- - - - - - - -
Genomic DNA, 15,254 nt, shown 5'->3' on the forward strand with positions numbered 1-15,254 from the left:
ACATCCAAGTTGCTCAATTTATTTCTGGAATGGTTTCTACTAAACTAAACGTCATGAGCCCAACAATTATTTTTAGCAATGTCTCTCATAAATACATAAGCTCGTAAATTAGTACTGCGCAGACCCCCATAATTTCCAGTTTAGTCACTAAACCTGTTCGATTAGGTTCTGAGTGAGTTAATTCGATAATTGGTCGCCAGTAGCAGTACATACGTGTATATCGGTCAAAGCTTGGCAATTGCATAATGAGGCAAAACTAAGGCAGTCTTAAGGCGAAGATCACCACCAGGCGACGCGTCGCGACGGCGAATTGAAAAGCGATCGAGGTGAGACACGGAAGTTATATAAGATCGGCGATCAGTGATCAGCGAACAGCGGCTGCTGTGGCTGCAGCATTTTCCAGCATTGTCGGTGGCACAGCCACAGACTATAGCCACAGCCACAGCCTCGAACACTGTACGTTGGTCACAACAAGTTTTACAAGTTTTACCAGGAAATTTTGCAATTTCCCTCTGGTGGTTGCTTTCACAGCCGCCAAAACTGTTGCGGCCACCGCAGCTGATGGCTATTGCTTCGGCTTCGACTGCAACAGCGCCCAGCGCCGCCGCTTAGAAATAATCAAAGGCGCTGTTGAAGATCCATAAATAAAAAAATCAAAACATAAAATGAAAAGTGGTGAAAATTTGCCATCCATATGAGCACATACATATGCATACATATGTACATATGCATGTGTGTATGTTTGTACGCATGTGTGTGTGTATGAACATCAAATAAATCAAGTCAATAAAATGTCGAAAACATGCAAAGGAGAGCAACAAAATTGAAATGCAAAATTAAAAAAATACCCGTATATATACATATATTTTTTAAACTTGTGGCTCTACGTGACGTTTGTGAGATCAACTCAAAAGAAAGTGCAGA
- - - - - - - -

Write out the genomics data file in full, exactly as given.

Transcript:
Genomic DNA, 15,254 nt, shown 5'->3' on the forward strand with positions numbered 1-15,254 from the left:
ACATCCAAGTTGCTCAATTTATTTCTGGAATGGTTTCTACTAAACTAAACGTCATGAGCCCAACAATTATTTTTAGCAATGTCTCTCATAAATACATAAGCTCGTAAATTAGTACTGCGCAGACCCCCATAATTTCCAGTTTAGTCACTAAACCTGTTCGATTAGGTTCTGAGTGAGTTAATTCGATAATTGGTCGCCAGTAGCAGTACATACGTGTATATCGGTCAAAGCTTGGCAATTGCATAATGAGGCAAAACTAAGGCAGTCTTAAGGCGAAGATCACCACCAGGCGACGCGTCGCGACGGCGAATTGAAAAGCGATCGAGGTGAGACACGGAAGTTATATAAGATCGGCGATCAGTGATCAGCGAACAGCGGCTGCTGTGGCTGCAGCATTTTCCAGCATTGTCGGTGGCACAGCCACAGACTATAGCCACAGCCACAGCCTCGAACACTGTACGTTGGTCACAACAAGTTTTACAAGTTTTACCAGGAAATTTTGCAATTTCCCTCTGGTGGTTGCTTTCACAGCCGCCAAAACTGTTGCGGCCACCGCAGCTGATGGCTATTGCTTCGGCTTCGACTGCAACAGCGCCCAGCGCCGCCGCTTAGAAATAATCAAAGGCGCTGTTGAAGATCCATAAATAAAAAAATCAAAACATAAAATGAAAAGTGGTGAAAATTTGCCATCCATATGAGCACATACATATGCATACATATGTACATATGCATGTGTGTATGTTTGTACGCATGTGTGTGTGTATGAACATCAAATAAATCAAGTCAATAAAATGTCGAAAACATGCAAAGGAGAGCAACAAAATTGAAATGCAAAATTAAAAAAATACCCGTATATATACATATATTTTTTAAACTTGTGGCTCTACGTGACGTTTGTGAGATCAACTCAAAAGAAAGTGCAGA